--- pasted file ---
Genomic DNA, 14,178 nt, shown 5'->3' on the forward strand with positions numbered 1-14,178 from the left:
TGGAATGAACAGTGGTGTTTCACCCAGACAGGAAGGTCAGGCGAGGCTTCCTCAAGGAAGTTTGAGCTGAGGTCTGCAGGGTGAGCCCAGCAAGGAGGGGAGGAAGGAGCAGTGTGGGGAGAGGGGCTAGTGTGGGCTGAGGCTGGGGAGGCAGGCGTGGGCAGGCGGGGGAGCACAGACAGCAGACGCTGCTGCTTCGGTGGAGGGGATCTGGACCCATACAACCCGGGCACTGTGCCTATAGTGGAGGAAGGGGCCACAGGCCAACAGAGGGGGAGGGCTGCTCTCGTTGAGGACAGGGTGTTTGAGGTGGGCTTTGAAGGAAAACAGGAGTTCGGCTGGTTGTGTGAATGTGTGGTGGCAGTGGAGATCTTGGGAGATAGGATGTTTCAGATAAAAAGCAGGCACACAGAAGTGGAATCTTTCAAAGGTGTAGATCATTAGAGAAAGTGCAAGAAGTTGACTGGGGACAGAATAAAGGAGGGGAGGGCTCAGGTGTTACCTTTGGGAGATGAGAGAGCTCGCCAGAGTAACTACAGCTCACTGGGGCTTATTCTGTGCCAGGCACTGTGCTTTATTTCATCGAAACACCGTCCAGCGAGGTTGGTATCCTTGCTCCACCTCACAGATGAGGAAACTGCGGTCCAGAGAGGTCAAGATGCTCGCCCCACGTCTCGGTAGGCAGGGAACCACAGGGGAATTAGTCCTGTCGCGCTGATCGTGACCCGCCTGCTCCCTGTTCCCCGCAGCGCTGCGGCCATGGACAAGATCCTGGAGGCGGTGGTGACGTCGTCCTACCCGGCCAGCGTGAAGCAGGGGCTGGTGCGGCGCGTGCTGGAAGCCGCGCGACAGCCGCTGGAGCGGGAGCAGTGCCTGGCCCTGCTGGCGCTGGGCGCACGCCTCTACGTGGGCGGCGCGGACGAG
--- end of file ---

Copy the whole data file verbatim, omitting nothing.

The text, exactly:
Genomic DNA, 14,178 nt, shown 5'->3' on the forward strand with positions numbered 1-14,178 from the left:
TGGAATGAACAGTGGTGTTTCACCCAGACAGGAAGGTCAGGCGAGGCTTCCTCAAGGAAGTTTGAGCTGAGGTCTGCAGGGTGAGCCCAGCAAGGAGGGGAGGAAGGAGCAGTGTGGGGAGAGGGGCTAGTGTGGGCTGAGGCTGGGGAGGCAGGCGTGGGCAGGCGGGGGAGCACAGACAGCAGACGCTGCTGCTTCGGTGGAGGGGATCTGGACCCATACAACCCGGGCACTGTGCCTATAGTGGAGGAAGGGGCCACAGGCCAACAGAGGGGGAGGGCTGCTCTCGTTGAGGACAGGGTGTTTGAGGTGGGCTTTGAAGGAAAACAGGAGTTCGGCTGGTTGTGTGAATGTGTGGTGGCAGTGGAGATCTTGGGAGATAGGATGTTTCAGATAAAAAGCAGGCACACAGAAGTGGAATCTTTCAAAGGTGTAGATCATTAGAGAAAGTGCAAGAAGTTGACTGGGGACAGAATAAAGGAGGGGAGGGCTCAGGTGTTACCTTTGGGAGATGAGAGAGCTCGCCAGAGTAACTACAGCTCACTGGGGCTTATTCTGTGCCAGGCACTGTGCTTTATTTCATCGAAACACCGTCCAGCGAGGTTGGTATCCTTGCTCCACCTCACAGATGAGGAAACTGCGGTCCAGAGAGGTCAAGATGCTCGCCCCACGTCTCGGTAGGCAGGGAACCACAGGGGAATTAGTCCTGTCGCGCTGATCGTGACCCGCCTGCTCCCTGTTCCCCGCAGCGCTGCGGCCATGGACAAGATCCTGGAGGCGGTGGTGACGTCGTCCTACCCGGCCAGCGTGAAGCAGGGGCTGGTGCGGCGCGTGCTGGAAGCCGCGCGACAGCCGCTGGAGCGGGAGCAGTGCCTGGCCCTGCTGGCGCTGGGCGCACGCCTCTACGTGGGCGGCGCGGACGAG